Fentanyl has been around for 50 years in it’s legal form. It is a synthetic alternative to Morphine and it is 100 times more powerful. It is also 50 times stronger than Heroin. It is also know to be highly addictive. It is commonly prescribed as a skin patch, lozenge or through a intravenous drip for chronic pain. In the late 1970′s and 80′s what is considered outlaw chemist developed a twist on Fentanyl in their private labs which they called China White. This form of Fentanyl mimicked the high of heroin and the actual potency of it made it extremely attractive for street sales (Schaefer, Swickard, n.d.). However, this powdered form of Fentanyl is also so powerful that an extra grain can cause a dose that is very lethal. Every couple of years street Fentanyl takes the lives of more than a dozen substance abusers (Schaefer, Swickard, n.d.). The number of deaths relating to it is on the rise. There has been 22 in Pittsburgh, 37 in Maryland and 100 country wide in the past year (Zaretsky, 2013).
Street Fentanyl is typically used when the Heroin supply is running low and it is usually mixed with the heroin. However, there have been some cases that Fentanyl was sold under the name of Heroin (Zaretsky, 2013). Fentanyl laced Heroin looks different from pure Heroin and it can be seen by the color. The Fentanyl laced Heroin has a minty green tinge color while pure Heroin has a yellowish or dusty brown color.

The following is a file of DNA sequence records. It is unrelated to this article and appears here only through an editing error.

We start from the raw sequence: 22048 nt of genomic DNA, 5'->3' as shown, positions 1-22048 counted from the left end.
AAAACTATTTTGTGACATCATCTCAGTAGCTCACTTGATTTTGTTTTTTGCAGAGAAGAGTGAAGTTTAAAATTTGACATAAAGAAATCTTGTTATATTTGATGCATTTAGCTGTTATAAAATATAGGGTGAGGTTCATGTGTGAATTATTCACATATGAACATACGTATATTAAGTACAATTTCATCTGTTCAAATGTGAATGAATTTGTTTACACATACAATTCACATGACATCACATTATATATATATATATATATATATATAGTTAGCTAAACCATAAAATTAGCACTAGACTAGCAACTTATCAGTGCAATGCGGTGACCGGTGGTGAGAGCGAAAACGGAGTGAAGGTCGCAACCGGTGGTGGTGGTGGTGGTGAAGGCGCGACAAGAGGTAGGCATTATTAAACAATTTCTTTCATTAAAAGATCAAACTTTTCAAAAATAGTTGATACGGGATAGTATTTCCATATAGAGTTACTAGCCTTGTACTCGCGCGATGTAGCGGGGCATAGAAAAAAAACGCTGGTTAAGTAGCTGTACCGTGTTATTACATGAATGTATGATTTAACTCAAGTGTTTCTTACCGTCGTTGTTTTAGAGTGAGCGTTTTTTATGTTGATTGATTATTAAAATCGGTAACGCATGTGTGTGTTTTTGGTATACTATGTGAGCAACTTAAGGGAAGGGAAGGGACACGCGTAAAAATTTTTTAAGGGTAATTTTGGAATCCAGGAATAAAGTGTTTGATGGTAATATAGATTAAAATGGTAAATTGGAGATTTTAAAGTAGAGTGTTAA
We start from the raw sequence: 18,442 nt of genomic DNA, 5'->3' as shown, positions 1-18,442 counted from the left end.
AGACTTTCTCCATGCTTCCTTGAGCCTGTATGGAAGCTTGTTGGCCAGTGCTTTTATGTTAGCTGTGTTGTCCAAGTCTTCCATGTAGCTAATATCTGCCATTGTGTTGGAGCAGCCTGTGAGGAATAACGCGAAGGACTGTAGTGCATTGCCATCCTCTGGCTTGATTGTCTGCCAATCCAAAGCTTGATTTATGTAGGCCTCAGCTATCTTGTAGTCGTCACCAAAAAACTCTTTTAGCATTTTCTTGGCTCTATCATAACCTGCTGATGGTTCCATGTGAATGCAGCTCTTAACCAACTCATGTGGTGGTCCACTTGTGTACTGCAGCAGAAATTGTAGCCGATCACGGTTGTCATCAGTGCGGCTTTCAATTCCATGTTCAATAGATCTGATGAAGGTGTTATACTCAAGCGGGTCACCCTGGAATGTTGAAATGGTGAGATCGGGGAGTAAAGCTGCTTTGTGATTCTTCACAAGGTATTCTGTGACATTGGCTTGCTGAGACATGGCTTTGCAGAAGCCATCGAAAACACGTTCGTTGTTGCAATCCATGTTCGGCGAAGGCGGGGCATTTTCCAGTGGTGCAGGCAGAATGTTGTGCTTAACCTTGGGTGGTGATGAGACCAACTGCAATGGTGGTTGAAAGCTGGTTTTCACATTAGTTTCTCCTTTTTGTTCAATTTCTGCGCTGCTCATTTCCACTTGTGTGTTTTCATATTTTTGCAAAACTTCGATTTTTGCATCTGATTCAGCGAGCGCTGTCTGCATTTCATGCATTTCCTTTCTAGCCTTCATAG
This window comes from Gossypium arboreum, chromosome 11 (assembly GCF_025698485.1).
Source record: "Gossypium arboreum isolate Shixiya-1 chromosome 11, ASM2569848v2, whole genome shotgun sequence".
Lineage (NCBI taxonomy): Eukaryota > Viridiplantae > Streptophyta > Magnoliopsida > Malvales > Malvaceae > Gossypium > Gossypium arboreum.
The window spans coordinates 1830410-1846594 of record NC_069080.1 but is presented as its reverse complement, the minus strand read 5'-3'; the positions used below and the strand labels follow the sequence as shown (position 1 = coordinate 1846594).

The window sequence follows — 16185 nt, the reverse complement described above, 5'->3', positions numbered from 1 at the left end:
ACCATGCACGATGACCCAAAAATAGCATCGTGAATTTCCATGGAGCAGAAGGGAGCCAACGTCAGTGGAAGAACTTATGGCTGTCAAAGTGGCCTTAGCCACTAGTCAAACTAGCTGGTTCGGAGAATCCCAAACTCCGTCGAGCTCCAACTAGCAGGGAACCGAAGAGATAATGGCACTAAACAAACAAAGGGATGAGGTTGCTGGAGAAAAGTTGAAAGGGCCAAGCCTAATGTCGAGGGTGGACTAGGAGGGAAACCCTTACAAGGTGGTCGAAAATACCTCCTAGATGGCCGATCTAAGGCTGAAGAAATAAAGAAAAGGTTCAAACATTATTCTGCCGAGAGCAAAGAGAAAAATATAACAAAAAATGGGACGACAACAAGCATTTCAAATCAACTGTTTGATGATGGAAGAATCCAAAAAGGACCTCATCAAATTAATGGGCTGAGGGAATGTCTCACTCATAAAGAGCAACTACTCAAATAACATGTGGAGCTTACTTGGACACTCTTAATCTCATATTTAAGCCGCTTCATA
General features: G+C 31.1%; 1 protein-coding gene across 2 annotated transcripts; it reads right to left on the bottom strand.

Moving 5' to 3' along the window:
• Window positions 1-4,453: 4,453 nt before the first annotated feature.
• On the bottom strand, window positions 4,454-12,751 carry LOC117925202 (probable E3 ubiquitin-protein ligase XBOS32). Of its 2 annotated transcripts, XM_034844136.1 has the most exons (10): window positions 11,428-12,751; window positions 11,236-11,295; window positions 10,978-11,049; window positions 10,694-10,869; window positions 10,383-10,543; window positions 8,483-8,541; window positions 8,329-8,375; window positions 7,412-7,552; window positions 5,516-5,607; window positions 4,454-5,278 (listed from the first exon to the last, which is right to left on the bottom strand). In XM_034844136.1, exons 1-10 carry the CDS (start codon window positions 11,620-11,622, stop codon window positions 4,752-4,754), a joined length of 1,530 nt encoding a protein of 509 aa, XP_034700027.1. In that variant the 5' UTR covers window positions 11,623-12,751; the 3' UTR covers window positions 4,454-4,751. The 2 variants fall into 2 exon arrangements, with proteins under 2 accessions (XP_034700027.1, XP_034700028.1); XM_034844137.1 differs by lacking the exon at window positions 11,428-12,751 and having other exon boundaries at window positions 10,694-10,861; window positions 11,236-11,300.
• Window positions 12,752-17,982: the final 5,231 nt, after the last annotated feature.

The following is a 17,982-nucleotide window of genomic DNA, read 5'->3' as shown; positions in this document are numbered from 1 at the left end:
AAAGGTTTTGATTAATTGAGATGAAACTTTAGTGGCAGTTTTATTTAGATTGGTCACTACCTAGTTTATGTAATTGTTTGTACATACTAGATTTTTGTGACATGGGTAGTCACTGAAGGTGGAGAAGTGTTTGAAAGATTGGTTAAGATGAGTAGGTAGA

So why is it so dangerous, some may wonder? When drugs are combines there are three possible effects that can happen which can make them dangerous. The substances can act independently of one another which may not necessarily cause complications such as drinking alcohol while taking vitamins. Second the combination of substances can happen because they may affect the brain the same way or because one substance increases the concentration of the other in the body. This means that some substances may become more dangerous when they are mixed because their effects are compounded together and they increase the way they affect the body which can lead to overdosing. Combining substances can also decrease the intended side effects. This happens if one substance blocks or prevents the other substance from working properly. The substances can also have opposite effects on the brain (Here to Help, n.d.).
With all the dangers a person may wonder why does a person keep using? For a person that abuses substances there is an emotional experience that is powerful and they are flooding their dopamine receptors. They experience the sense of euphoria, and after that experience they start craving that experience (Olmstead, n.d.). Then the consequences begin to happen and the person using is not able to make a completely logical decision to stop doing the very thing that is causing all the damage and consequences. They start to lose the ability to react rationally to the problem that has a solution (Olmstead, n.d.). Some people are able to stop a behavior that causes them consequences, however people that have a substance dependence try and try again. Sometimes they are successful with the right treatment and good recovery support.
Dangerous Drug Combinations. (n.d.) Here to Help. Retrieved from file://C:/Useer/FIRSTS~1/AppData/local/Temp/Low/85XDBAY0.htm.
Olmstead, Mark. (n.d). The Toxicity of “Should.”.
Schaefer, Jim. Swickard, Joe. (n.d.). A Deadly path Fentanyla-laced Heroin Left Fatalities Nationwide. Down on the Pharm. EMS Village. Retrieved from http://www.emsvillage.com.
Zaretsky, Mark (2013). Connecticut Police put focus on Fentanyl, dangerous drug being passed off as Heroin. The New haven Register. Retrieved from http://www.nhregister.com